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Tips to Ensure Your Heart Patients Don’t Delay Routine and Emergent Care

With headlines conveying news of more contagious strains of the coronavirus and cases of COVID-19 on the rise across the country, it’s no surprise that patients remain wary of venturing out to see a doctor. “UVA Health is taking every precaution to keep patients safe, yet many are still fearful of coming to the hospital and sitting in the emergency room because of the virus,” says cardiologist C. Michael Valentine, MD, MACC. “As a result, we have seen numbers decline particularly in acute heart attack care and care for acute congestive heart failure.”

As we reach the one-year mark since this pandemic began, findings like those at UVA and at hospitals nationwide confirming a decline in patient visits signal an urgent need for action. Organizations like the American Heart Association and the American College of Cardiologists are on board, encouraging providers to take some initiative to get patients — especially those with chronic conditions like heart disease — the care they’ve been postponing. 

Here are some tips to help encourage patients to maintain their healthcare routines in the months ahead. 

Put patients at ease

At UVA, stringent measures have been put in place to help limit the spread of coronavirus, including masking requirements, social distancing, patient and employee screening upon entry, limited visitation, as well as COVID-19 testing for surgical and admitted patients. To help your patients feel more comfortable about receiving care at this time, Valentine suggests actively sharing with patients your strategies for virus mitigation within your clinic. 

Provide options for receiving cardiac care

If a patient calls to cancel an appointment, offering alternatives to face-to-face care may help avoid long delays or gaps in treatment that may negatively impact heart health. Thanks to technology, there’s a lot we can offer patients today through phone or telemedicine appointments. 

“Our telehealth visits have helped dramatically with primary and secondary prevention,” says Valentine. “It’s all about talking to patients, recording what they’re doing, listening to what their needs are. This can make a critical difference in the maintenance phases of medicine that need to be ongoing.”

Make the most of telehealth appointments

Making the transition to caring for patients virtually can be challenging. That’s why the UVA Karen S. Rheuban Center for Telehealth has developed a new educational website tailored to healthcare providers that offers best practices and support. 

TelehealthVillage.com provides accredited courses for individuals and institutions on the technical, professional, regulatory and financial considerations affecting the delivery of services. In addition to the course on the foundations of telehealth, there are also modules offering tips to virtually manage a variety of specific conditions. 

For heart patients, Valentine suggests that providers can make an impact by asking the right questions and providing feedback and solutions to any barriers patients may face to care compliance. These questions might include:

  • Are you taking your medications and refilling them as necessary?
  • Are you watching your diet?
  • Have you gained/lost weight?
  • What is your exercise regimen?

In addition, Valentine says many patients are taking advantage of tools they can use at home to provide their care team with better information about their health. Some of these you might recommend are:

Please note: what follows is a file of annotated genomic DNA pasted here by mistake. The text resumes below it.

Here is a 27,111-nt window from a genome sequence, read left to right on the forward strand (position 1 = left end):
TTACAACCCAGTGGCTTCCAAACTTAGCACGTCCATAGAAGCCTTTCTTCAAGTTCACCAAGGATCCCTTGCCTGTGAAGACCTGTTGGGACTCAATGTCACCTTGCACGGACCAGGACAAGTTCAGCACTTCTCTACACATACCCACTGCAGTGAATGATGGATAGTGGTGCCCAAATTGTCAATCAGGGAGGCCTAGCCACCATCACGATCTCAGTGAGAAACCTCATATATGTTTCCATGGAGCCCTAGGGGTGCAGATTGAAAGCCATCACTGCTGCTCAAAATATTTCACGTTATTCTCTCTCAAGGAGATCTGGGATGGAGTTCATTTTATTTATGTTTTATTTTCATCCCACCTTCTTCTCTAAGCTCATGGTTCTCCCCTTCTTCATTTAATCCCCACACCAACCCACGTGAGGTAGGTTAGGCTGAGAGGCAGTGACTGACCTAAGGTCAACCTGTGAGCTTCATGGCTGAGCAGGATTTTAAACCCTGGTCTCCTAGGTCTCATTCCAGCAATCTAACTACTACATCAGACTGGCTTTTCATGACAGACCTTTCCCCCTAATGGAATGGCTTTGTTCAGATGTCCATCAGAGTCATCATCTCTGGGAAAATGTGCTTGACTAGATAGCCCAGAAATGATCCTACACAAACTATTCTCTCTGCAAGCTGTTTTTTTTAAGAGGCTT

• A scale
  • Home blood pressure monitor
  • Cellphone apps to measure heart rate 
  • Smart watches 
  • Devices to record heart rhythm

“We’re seeing that even elderly patients are becoming more tech-savvy and are taking advantage of these devices,” says Valentine.

Be clear about when to seek emergency care

The more frequent touches afforded by telemedicine are, of course, no substitute for emergent care. Educating patients on the importance of seeking treatment immediately for life-threatening conditions is key to ensuring they get the right care at the right time. 

“We have all seen the rising number of patients who don’t come in for a heart attack or other cardiac emergency and some of them die at home,” says Valentine. “Patients need to know that if they are suffering from chest pain or worsening shortness of breath, they should not delay care. They could suffer long-term or short-term consequences by sitting at home with heart attack or worsening heart failure.”

Don’t delay surgical referrals

Although there have been periods during the pandemic in which UVA has been accepting only the most urgent heart surgery referrals, there are currently no limits in place. “Fortunately, our COVID admissions are declining and we’re hopeful those numbers will continue to go down,” says Valentine. “It can change from week to week, but right now, we’re taking all surgical referrals.”

For elective heart procedures, if patients can wait without harm, some are opting to postpone select surgeries. However, UVA has put measures in place to offer these procedures safely as well.

Reinforce need for and safety of vaccination

If we are to continue chipping away at the number of COVID-19 cases and resume providing optimal cardiac care, we have to champion vaccination, says Valentine. 

“As providers, one of the best things we can do is to encourage patients, healthcare workers and first responders to get vaccinated,” he says. “If we don’t – if patients do not get the vaccine because of fear – then we continue to prolong the pain and misery of this pandemic and we prolong problems with cardiac issues because we’ll continue to have delays in care.

Patients need to know that the potential risks of the vaccine are low compared to the gain, not only individually, but for our society as a whole.”


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